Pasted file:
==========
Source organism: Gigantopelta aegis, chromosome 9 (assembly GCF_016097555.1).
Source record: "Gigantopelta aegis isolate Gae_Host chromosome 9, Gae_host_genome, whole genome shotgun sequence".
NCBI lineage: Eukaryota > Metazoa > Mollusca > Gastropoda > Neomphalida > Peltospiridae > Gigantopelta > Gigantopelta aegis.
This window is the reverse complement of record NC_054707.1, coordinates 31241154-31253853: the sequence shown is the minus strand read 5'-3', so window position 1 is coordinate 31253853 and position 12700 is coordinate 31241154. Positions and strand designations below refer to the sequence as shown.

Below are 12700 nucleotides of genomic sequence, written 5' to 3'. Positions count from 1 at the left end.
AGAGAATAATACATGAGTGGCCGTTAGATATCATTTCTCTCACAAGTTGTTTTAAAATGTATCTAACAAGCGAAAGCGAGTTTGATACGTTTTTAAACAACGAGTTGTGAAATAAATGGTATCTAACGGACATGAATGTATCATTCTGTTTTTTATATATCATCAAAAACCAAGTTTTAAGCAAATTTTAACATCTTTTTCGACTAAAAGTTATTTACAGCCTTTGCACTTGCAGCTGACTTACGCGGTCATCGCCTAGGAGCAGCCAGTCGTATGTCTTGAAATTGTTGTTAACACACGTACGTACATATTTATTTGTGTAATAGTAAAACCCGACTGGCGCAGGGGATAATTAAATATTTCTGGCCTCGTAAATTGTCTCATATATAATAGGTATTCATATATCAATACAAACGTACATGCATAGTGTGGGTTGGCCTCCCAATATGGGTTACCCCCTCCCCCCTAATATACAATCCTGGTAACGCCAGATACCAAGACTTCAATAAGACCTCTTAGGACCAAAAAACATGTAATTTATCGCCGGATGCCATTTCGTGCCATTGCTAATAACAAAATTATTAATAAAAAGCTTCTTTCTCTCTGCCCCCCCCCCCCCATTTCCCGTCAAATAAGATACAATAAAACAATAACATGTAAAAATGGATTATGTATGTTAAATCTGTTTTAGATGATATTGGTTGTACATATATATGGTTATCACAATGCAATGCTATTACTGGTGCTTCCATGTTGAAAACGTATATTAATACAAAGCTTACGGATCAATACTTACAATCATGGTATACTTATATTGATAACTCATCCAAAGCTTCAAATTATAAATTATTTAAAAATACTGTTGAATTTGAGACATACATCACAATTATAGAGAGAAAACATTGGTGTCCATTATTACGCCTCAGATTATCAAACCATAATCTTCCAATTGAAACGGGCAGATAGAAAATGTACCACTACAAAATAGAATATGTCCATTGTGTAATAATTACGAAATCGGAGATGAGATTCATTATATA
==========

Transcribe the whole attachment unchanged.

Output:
Source organism: Gigantopelta aegis, chromosome 9 (assembly GCF_016097555.1).
Source record: "Gigantopelta aegis isolate Gae_Host chromosome 9, Gae_host_genome, whole genome shotgun sequence".
NCBI lineage: Eukaryota > Metazoa > Mollusca > Gastropoda > Neomphalida > Peltospiridae > Gigantopelta > Gigantopelta aegis.
This window is the reverse complement of record NC_054707.1, coordinates 31241154-31253853: the sequence shown is the minus strand read 5'-3', so window position 1 is coordinate 31253853 and position 12700 is coordinate 31241154. Positions and strand designations below refer to the sequence as shown.

Below are 12700 nucleotides of genomic sequence, written 5' to 3'. Positions count from 1 at the left end.
AGAGAATAATACATGAGTGGCCGTTAGATATCATTTCTCTCACAAGTTGTTTTAAAATGTATCTAACAAGCGAAAGCGAGTTTGATACGTTTTTAAACAACGAGTTGTGAAATAAATGGTATCTAACGGACATGAATGTATCATTCTGTTTTTTATATATCATCAAAAACCAAGTTTTAAGCAAATTTTAACATCTTTTTCGACTAAAAGTTATTTACAGCCTTTGCACTTGCAGCTGACTTACGCGGTCATCGCCTAGGAGCAGCCAGTCGTATGTCTTGAAATTGTTGTTAACACACGTACGTACATATTTATTTGTGTAATAGTAAAACCCGACTGGCGCAGGGGATAATTAAATATTTCTGGCCTCGTAAATTGTCTCATATATAATAGGTATTCATATATCAATACAAACGTACATGCATAGTGTGGGTTGGCCTCCCAATATGGGTTACCCCCTCCCCCCTAATATACAATCCTGGTAACGCCAGATACCAAGACTTCAATAAGACCTCTTAGGACCAAAAAACATGTAATTTATCGCCGGATGCCATTTCGTGCCATTGCTAATAACAAAATTATTAATAAAAAGCTTCTTTCTCTCTGCCCCCCCCCCCCCATTTCCCGTCAAATAAGATACAATAAAACAATAACATGTAAAAATGGATTATGTATGTTAAATCTGTTTTAGATGATATTGGTTGTACATATATATGGTTATCACAATGCAATGCTATTACTGGTGCTTCCATGTTGAAAACGTATATTAATACAAAGCTTACGGATCAATACTTACAATCATGGTATACTTATATTGATAACTCATCCAAAGCTTCAAATTATAAATTATTTAAAAATACTGTTGAATTTGAGACATACATCACAATTATAGAGAGAAAACATTGGTGTCCATTATTACGCCTCAGATTATCAAACCATAATCTTCCAATTGAAACGGGCAGATAGAAAATGTACCACTACAAAATAGAATATGTCCATTGTGTAATAATTACGAAATCGGAGATGAGATTCATTATATA